At least I’m nearly done – there’s the physiology shelf tomorrow morning, widely acknowledged to be the most difficult of the bunch (especially since some of the concepts covered on it are not topics that have been covered in our physiology course) and then, Mini III on Thursday afternoon. The neuro shelf left me feeling like I’d been hit in the head and I’m really starting to get to the point the upperclassmen warned me about: the point at which the fatigue of all this examination has one wanting to bubble in all ‘C’s and be done, just to get it over with. The physio shelf is worth 15% of the total physio grade, whereas the physio portion of Mini III is worth 35%, so I’m going to spend the next couple of days essentially preparing to annihilate Mini III and hope that that overcomes any poor shelf showing.
It’s the final stretch – wish me luck!
I keep mentioning shelves and I’m sure you know I don’t mean 棚*…
The NBME Basic Science Subject Tests for Medical Students (commonly referred to as “shelf” exams) are standardized tests, much like the SAT IIs one might have taken in high school. According to their website:
NBME subject tests are achievement tests in a broad sense, requiring medical students to solve scientific and clinical problems. Although students’ performance on the tests will reflect the learning specific to their course and clerkship experiences, their test scores will also reflect educational development resulting from the overall medical school experience. These tests are constructed to be appropriate for a broad range of curricular approaches and have at least four distinct advantages over locally constructed examinations in the assessment of student achievement.
- The tests provide national norms and relevant descriptive information.
- Considerable care is taken in preparing these materials, with items selected only after extensive review and pretesting.
- These tests concentrate heavily on application and integration of knowledge rather than recall of isolated facts.
- They attain better accuracy of measurement.
NBME subject tests are intended to complement other sources of information about the educational progress of medical students. The test results should be interpreted in light of other available information. Likewise, curriculum evaluation cannot be based on test results alone. The quality of teaching can and should be evaluated by frequent peer observation and student feedback, not inferred solely from the level of test scores. Medical school faculty and administration should not view the results of NBME subject tests as the beginning and end of evaluation.
And so it begins…
Thursday, December 4th – Neuroscience Lab Practical
Friday, December 5th – Histology Lab Practical (AM)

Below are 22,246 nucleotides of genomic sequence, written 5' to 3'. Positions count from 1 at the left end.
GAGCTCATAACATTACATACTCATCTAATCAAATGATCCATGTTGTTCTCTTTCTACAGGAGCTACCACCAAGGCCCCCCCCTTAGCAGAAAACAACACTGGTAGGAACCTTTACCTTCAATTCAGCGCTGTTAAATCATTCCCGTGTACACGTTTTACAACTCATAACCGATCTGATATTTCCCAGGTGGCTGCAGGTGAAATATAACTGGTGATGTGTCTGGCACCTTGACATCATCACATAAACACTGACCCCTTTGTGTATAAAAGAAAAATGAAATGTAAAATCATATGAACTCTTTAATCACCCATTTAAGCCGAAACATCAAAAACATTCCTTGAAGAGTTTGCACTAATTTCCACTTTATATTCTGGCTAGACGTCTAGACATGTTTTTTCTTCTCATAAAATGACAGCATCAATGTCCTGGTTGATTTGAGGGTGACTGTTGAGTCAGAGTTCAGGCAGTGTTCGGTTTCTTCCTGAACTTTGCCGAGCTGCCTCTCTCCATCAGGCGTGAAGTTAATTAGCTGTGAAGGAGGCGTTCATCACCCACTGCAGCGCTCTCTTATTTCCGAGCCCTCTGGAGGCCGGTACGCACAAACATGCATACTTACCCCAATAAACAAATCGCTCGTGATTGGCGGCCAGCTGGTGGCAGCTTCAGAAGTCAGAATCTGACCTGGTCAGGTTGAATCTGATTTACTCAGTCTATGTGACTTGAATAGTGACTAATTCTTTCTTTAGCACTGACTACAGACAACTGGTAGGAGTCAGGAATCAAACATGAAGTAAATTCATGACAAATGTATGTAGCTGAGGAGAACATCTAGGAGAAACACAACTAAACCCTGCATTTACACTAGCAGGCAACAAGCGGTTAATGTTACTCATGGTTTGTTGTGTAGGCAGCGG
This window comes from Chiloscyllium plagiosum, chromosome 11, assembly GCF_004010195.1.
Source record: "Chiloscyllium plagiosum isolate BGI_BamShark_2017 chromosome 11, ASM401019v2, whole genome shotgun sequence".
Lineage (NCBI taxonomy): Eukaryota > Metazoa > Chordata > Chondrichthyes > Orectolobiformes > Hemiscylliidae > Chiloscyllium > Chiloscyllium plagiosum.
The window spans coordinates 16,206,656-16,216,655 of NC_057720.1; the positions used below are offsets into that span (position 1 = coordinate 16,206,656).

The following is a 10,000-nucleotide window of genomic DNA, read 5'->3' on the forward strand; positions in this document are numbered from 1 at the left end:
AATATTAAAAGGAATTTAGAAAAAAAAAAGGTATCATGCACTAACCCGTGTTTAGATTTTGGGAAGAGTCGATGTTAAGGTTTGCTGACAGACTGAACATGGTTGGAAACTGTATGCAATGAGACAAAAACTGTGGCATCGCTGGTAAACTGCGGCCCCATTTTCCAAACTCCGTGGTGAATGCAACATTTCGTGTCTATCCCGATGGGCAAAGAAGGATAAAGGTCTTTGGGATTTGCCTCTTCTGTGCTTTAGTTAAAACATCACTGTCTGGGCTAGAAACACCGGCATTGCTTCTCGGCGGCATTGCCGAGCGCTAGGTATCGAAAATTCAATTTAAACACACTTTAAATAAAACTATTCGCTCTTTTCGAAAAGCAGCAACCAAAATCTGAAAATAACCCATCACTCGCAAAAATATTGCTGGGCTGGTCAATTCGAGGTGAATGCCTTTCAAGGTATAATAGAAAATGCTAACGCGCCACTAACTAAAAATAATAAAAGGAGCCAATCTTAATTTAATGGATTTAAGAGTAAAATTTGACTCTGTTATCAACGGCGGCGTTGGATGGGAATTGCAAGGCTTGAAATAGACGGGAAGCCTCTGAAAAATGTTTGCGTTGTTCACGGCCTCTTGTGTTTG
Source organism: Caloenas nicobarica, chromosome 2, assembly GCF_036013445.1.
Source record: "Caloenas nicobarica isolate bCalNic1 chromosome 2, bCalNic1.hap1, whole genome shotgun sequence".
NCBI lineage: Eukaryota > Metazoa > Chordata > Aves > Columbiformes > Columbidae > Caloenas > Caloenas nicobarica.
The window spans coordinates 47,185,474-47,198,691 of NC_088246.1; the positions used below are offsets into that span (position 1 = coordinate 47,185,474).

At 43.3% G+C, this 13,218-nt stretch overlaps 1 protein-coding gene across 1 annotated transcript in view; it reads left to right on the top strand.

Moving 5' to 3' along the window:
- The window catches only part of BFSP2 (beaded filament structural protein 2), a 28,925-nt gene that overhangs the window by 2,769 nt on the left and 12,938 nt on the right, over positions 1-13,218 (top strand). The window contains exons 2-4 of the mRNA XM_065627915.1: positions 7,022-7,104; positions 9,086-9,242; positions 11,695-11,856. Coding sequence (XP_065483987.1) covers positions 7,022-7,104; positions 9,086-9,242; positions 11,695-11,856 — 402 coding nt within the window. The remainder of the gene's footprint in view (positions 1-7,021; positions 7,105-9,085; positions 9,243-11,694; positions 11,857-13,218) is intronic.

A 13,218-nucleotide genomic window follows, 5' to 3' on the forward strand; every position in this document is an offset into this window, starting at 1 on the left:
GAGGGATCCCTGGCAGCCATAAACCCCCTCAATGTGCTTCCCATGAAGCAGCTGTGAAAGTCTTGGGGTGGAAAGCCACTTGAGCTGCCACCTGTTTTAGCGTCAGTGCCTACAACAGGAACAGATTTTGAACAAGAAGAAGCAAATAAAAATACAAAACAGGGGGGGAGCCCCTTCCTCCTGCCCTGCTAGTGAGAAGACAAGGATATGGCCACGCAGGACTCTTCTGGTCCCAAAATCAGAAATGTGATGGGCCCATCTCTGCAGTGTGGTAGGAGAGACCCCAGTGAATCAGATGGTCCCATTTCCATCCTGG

………………………………..Anatomy Lab Practical (PM)
Tuesday, December 9th – Biochemistry Shelf
Wednesday, December 10th – Histology Shelf
Friday, December 12th – Anatomy Shelf
Monday, December 15th – Neuroscience Shelf
Tuesday, December 16th – Physiology Shelf
Thursday, December 18th – Mini III
It’s going to be a tough two weeks. Pray for me, guys. I don’t know how I’ll make it through…
On Sunday, I ran the Salybia 5K. Although I placed the same as I did last semester (16th of the 34 female runners and walkers), I improved my time by nearly 3 minutes! However, that new-found speed is currently being paid for by my poor quadriceps which still ache every time I try to descend a flight of steps. With my trusty old iPod set to my inspirational Sunday morning mix, I started the race with an early burst of speed and was one of the first to come over the hill going up to the Annex and down the road that ends in a T-junction by the coastline. As we passed the halfway mark, my stomach began to churn and my lungs began to burn and people I’d passed began to pass me. I slowed my pace to a jog, trying to get my breathing back to normal and whispering to my GI tract, first threats, then pleas. By the time I’d reached the three-quarters water station, I’d stopped running entirely. As I power-walked through a stretch with no shade, another student came up along my side. Earlier in the week, after she’d mistaken me for my pal who placed 2nd last semester, she asked if I’d be running again and claimed that she was much slower than either of us. She joined me for a few steps and then chided, “You’re going to speed up again, right? You can’t finish back here with me.” I didn’t just want to dash off and leave her behind but I did begin to pick up my pace. Maybe I’d gained my second wind or maybe it was because someone was expecting me to finish ahead but I started running again and didn’t stop until I’d crossed the finish line. (more…)